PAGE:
In October, Lido first released his soothing new track, “How To Do Nothing,” the lead single from his upcoming LP, PEDER, due out in 2020. Two months and a nation-wide tour later, the accompanying visuals for the tune have arrived. The “How To Do Nothing” video features Lido wistfully singing while riding by train through an assortment of natural, urban, and sci-fi-inspired environments.
“How To Do Nothing” is the first of three visuals to come along with Lido’s upcoming release. According to Hypebeast, PEDER will tell the story of a kid who grew up on a spaceship, and “How To Do Nothing” represents the protagonist’s naivety. The track is Lido’s first release since his busy 2018, which notably included his similarly interstellar release Spacesuit with vocalist J’Von.
In the midst of his busy Almost Peder Tour this month, Norwegian artist Lido has found time to reveal his first single of 2019: “How to Do Nothing.”
The producer/singer/songwriter had a busy 2018 with the release of I O U 1 and 2, but has been largely quiet this year—likely hard at work on his forthcoming album and live show that’s debuting across the United States in October.
“How to Do Nothing” peacefully fills the void his fans have been thirsting for, spotlighting Lido’s vocals and harmonies. Subdued instrumentals complement the artist’s voice in a delicate manner, allowing him to shine both as a singer and producer.
The artist recently revealed on Twitter that “How to Do Nothing” is just the beginning and that more new music is on the way.
Those interested in catching Lido on his remaining Almost Peder Tour dates in Nashville, New York, Cambridge, and Chicago can find more information here.
As of recent months, Norwegian singer-songwriter and producer Lido has been making his rounds in the production realm assisting on some of the hottest hip-hop work, but the pivot back to his solo endeavors has finally arrived. Lido took to his social media non-coincidentally on Aug. 8 at 8:08 p.m. to announce he finished his new album, revealing its title, PEDER and tagging a private PEDER account with exactly 808 followers—one of them being Skrillex. On Aug. 13, he followed up by sharing 10 show dates including Los Angeles, San Francisco, Denver, New York, and Chicago for his accompanying album tour, Almost Peder.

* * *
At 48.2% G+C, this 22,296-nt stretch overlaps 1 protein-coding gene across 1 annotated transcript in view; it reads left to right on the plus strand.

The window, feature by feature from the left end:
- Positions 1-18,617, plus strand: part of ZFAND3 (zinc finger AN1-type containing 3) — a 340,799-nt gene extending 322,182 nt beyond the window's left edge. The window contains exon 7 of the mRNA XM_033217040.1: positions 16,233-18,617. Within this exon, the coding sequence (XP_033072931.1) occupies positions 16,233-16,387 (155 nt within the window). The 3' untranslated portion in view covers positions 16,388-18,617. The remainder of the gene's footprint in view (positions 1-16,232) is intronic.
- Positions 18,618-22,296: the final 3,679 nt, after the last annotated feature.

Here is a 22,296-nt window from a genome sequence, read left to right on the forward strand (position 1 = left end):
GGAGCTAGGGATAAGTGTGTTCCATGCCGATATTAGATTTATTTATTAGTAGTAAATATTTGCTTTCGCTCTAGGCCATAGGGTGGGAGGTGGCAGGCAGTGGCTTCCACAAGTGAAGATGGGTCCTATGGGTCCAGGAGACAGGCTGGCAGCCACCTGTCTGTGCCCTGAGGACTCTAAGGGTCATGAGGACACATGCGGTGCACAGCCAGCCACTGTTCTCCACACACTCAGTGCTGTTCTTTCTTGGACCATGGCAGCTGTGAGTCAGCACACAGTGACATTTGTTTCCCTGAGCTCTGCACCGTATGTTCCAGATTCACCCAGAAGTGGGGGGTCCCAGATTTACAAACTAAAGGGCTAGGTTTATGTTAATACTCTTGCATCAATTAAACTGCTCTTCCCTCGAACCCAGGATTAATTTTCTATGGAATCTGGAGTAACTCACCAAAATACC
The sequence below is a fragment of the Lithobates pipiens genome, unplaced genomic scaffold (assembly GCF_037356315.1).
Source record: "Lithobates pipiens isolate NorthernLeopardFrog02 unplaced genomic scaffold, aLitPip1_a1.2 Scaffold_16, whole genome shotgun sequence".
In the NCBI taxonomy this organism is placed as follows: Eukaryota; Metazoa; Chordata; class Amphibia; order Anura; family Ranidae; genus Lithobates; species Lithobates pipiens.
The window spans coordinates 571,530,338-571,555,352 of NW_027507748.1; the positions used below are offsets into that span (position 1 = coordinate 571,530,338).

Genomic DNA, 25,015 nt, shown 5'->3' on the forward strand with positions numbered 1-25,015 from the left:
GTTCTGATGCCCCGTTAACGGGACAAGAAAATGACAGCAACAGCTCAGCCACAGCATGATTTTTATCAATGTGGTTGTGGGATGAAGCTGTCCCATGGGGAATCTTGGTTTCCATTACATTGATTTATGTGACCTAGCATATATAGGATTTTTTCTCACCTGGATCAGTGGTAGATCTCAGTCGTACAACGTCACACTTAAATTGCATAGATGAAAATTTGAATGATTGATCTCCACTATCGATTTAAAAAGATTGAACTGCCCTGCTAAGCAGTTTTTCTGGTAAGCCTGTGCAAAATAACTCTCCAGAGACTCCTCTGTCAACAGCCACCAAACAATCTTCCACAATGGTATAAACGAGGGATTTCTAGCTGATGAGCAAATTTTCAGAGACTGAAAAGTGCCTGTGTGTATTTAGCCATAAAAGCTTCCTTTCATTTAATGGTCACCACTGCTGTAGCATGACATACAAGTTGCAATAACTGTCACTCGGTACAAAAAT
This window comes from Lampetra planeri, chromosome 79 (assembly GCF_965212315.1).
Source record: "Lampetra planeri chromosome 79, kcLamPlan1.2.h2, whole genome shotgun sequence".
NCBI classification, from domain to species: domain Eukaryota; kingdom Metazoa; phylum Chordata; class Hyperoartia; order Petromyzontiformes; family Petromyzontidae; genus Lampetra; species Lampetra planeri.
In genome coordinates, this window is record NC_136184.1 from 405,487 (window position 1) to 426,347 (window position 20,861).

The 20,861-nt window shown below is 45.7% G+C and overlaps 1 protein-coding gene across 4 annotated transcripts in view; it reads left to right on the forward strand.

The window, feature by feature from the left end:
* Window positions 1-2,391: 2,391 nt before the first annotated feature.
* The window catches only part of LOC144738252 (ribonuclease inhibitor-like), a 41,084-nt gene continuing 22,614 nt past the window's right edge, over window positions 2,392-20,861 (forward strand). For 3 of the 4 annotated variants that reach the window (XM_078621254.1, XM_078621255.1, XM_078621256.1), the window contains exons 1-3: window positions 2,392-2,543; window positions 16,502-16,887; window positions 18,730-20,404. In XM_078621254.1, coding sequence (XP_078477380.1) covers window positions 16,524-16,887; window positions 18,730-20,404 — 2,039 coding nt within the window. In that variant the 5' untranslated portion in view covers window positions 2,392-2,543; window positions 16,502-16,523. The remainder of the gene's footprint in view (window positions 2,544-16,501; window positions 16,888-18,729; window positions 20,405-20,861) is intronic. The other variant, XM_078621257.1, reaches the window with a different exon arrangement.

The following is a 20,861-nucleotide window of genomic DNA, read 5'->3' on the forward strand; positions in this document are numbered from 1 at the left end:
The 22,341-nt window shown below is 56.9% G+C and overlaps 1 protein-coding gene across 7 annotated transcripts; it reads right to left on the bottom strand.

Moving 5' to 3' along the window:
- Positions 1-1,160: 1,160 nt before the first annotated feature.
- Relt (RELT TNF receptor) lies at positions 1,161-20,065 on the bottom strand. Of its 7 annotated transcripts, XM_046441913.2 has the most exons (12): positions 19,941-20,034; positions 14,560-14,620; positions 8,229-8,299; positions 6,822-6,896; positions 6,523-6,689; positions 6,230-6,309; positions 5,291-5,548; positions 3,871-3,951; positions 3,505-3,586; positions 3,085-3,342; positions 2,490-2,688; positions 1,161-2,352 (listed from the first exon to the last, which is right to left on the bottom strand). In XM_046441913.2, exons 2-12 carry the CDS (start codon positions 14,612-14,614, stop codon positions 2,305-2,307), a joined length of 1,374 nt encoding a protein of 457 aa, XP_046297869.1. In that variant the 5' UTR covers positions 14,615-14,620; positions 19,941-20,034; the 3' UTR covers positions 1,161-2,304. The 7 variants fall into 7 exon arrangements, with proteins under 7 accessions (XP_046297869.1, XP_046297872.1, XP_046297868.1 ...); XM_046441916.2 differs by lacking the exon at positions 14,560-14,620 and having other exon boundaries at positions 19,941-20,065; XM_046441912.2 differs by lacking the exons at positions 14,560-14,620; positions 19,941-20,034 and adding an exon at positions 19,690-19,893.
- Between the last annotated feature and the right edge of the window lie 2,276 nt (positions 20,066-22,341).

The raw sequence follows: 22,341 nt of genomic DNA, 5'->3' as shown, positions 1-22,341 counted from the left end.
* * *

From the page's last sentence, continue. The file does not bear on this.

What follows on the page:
Lido’s last solo release, I O U 2, came out in November 2018. A few weeks ago, he revealed producer credits on Chance The Rapper‘s The Big Day after penning album track “Get a Bag.” As a longtime Jaden Smith collaborator, Lido also produced the four opening tracks on Smith’s latest album ERYS — the follow-up to SYRE.
Access the pre-sale for Almost Peder on at 10 a.m. local on Wednesday, Aug. 14 here.
Lido‘s been keeping busy outside his solo pursuits by stepping deeper into the hip-hop world. Shortly after the release of Chance The Rapper‘s long-awaited album debut, The Big Day, the Scandinavian prodigy took to social media to share a photo of himself and Chance after spending some studio time together penning “Get A Bag.”
When listening closer to ‘Get A Bag,’ Lido’s imprint can be heard inside. The underlying track is naturally a bit more stripped down and subtle in order to allow Chance’s verses to shine, but it stands in line with Lido’s love for off-kilter bass arrangement and use of multiple instruments to add dimension to the finished product. It’s also mixed to balanced perfection; a usual standard Lido follows. Lido and Chance have a long documented history of making great tunes together, and “Get A Bag” is a worthy addition to the pair’s joint canon.
Rising talent Ric Wilson clearly has a bright path ahead; the young hip-hop act is new on the circuit, yet has already caught the attention of both Madeon and Lido. Both agreed to produce his latest effort, “No Hands,” and the result is an infectious piece of music. Free-flowing bass and cheery melodies make an appearance, trademarks of the producers making the background track, while Wilson’s smooth verses speak of victory and growth. It’s a pieced that oozes with positivity, and succeeds in brightening the mood wherever played — especially when the sax solo ties everything together at the end.